Early researches on decision making didn’t give any room to emotions. Later, Herbert Simon launched a revolution in decision theory when he introduced bounded rationality. Simon knew that his theory would be incomplete until the role of emotion was specified, thus presaging the crucial role contemporary science has begun to give emotion in decision research. Delayed discounting means that, compared with current or recent benefits (or losses), people tend to give future benefits (or losses) less weight and choose current or recent benefits (or losses). Delayed discounting is an important research direction in the field of decision-making. Researchers have explored the relationship between emotion and delayed discounting in a number of areas (e.g., investment, economic policy, health).
In the present article, we reviewed the related researches on emotion and delayed discounting. First, we summarized the researches on relations of emotion and delayed discounting, which were divided into three aspects: influence of emotional valence on delayed discounting, influence of emotional arousal on delayed discounting and influence of specific emotion on delayed discounting. Then, we reviewed the theoretical explanations of the effect of emotion on delayed discounting. Finally, the future research directions were prospected.
The research status of relation emotion with delayed discounting. Based on the emotional valence perspective, some studies have showed that positive emotions reduced the discounting rate on long-term values, and negative emotions increased the discounting rate for long-term values in delayed discounting tasks. However, the other studies showed that positive emotions increased the discounting rate of the delayed value, and negative emotions reduced the discounting rate of the delayed value. Based on the emotional arousal perspective, the studies showed that different degrees of arousal had different effects on delayed discounting. Emotion is a separable whole of a variety of ingredients, and thus emotions can be further divided into positive emotions such as pleasure, surprise, and negative emotions such as anger, sadness, disgust and fear. Different types of emotions may have different effects on delayed discounting. Some researchers were concerned about the impact of specific emotions on delayed discounting. Based on the specific emotion perspective, there were differences among the effects of different specific emotions on delayed discounting.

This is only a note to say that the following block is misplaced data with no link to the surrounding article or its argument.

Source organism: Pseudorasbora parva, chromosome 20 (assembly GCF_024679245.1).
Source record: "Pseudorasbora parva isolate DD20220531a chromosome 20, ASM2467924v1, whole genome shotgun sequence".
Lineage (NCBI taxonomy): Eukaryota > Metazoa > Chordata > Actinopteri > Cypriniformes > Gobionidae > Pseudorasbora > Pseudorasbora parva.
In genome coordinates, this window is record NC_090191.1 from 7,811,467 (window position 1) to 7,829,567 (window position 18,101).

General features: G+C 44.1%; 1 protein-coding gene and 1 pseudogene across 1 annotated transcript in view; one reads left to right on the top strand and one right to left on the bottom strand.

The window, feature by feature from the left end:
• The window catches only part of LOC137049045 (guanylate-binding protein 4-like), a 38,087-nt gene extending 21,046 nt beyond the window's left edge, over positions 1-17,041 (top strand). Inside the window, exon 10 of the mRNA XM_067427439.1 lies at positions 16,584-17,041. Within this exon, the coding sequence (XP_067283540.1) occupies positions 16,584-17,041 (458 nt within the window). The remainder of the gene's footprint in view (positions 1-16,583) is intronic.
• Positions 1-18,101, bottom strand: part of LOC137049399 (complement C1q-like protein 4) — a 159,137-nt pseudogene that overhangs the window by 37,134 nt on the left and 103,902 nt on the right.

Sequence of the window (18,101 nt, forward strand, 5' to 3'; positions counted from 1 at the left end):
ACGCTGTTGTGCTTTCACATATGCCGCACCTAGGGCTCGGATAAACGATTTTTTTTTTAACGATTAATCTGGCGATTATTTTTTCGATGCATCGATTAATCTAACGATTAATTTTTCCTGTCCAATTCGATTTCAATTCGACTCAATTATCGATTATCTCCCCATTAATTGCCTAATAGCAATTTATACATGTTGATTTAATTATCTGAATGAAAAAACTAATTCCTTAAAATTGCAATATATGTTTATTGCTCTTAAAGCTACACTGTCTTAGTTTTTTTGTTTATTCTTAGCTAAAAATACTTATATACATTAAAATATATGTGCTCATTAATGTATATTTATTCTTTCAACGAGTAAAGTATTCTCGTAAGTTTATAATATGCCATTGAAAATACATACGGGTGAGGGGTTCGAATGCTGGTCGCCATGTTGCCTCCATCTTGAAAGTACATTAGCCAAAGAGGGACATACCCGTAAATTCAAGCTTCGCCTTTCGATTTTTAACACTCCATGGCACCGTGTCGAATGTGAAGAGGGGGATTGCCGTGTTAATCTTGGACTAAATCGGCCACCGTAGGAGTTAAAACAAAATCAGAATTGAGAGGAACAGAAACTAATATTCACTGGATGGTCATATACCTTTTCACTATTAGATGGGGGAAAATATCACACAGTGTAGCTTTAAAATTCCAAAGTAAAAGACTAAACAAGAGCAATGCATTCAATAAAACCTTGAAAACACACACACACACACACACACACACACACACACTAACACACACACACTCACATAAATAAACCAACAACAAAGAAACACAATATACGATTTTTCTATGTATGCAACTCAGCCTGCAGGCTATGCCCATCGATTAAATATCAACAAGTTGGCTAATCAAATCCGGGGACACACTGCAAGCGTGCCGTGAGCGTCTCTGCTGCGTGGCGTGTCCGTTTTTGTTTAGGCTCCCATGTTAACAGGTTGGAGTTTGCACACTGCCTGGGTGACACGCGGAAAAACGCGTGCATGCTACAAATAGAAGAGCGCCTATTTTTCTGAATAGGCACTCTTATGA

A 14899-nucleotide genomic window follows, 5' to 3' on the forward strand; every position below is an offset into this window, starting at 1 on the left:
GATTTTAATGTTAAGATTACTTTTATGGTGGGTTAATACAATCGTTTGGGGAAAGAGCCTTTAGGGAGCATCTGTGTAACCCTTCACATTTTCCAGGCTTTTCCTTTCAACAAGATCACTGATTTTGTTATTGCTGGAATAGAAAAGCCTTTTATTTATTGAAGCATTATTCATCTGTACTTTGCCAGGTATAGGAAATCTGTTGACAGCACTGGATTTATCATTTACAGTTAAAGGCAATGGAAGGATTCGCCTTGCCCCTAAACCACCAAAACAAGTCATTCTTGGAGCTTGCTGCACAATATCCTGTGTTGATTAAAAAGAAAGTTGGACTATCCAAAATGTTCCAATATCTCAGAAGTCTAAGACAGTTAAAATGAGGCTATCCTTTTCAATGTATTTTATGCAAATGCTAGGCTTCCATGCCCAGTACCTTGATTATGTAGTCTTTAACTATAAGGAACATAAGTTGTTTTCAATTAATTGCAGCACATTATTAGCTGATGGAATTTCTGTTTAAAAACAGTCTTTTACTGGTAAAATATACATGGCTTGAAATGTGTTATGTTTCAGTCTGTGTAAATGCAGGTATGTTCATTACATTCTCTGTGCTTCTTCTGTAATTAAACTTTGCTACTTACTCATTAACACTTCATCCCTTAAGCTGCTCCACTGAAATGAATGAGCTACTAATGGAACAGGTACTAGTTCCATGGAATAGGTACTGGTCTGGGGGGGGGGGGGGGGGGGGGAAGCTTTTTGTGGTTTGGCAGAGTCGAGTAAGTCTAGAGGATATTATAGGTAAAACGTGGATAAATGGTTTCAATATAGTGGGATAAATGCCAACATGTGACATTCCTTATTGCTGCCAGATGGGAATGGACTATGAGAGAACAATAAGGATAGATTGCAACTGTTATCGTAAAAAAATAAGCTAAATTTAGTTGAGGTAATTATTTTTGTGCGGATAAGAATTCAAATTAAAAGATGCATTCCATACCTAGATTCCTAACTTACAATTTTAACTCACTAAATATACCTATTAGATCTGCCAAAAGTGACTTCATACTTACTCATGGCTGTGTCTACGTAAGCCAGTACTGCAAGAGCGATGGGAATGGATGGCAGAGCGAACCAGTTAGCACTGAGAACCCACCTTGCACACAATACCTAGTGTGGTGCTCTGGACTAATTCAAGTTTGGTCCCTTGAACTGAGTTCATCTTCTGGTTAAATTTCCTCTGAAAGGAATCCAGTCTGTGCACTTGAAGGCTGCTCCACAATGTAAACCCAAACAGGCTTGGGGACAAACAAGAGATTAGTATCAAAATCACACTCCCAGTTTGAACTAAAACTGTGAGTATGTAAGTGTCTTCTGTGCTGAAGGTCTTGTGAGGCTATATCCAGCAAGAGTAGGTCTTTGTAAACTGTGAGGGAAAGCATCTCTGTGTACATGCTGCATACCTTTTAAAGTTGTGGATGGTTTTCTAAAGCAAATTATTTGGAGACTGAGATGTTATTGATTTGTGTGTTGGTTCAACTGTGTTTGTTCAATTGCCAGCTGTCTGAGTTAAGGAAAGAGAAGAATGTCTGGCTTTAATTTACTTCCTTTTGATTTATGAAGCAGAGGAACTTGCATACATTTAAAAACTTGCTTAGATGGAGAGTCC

The theoretical explanations of the effect of emotion on delayed discounting. Affect-as-information theory (AIT) assumed that there were different emotional information for different valence emotions, which affected the individual information processing strategy. In the positive emotional state, the individuals used a top-down processing strategy. In a negative emotional state, individuals tended to adopt a bottom-up processing strategy. Motivational dimensional model of affect (MDMA) argued that the emotional motivation dimension rather than the emotional valence dimension could better predict individual behavior. The direction of emotional motivation affected the direction of the individual's behavior, and its intensity affected the individual's cognitive approach. Appraisal-tendency framework (ATF) argued that different forms of emotions had different effects on human behavior. The theory assumed that emotions were arisen from cognitive evaluation, and to promote the individual evaluating tendency to decision-making task, then to influence individual decision-making through the information processing content and depth.
The future research direction. Firstly, future research should emphasize the interaction between different factors, such as different specific emotions and individual factors, decision-making scenarios and the emotional attributes of decision-making objects, and then examine the internal mechanisms behind these interactions. Secondly, future studies should examine the neural mechanisms of the effects of specific emotions on delayed discounting. Thirdly, future studies should investigate the intervention effect for the negative impact of specific emotions on delayed discounting.|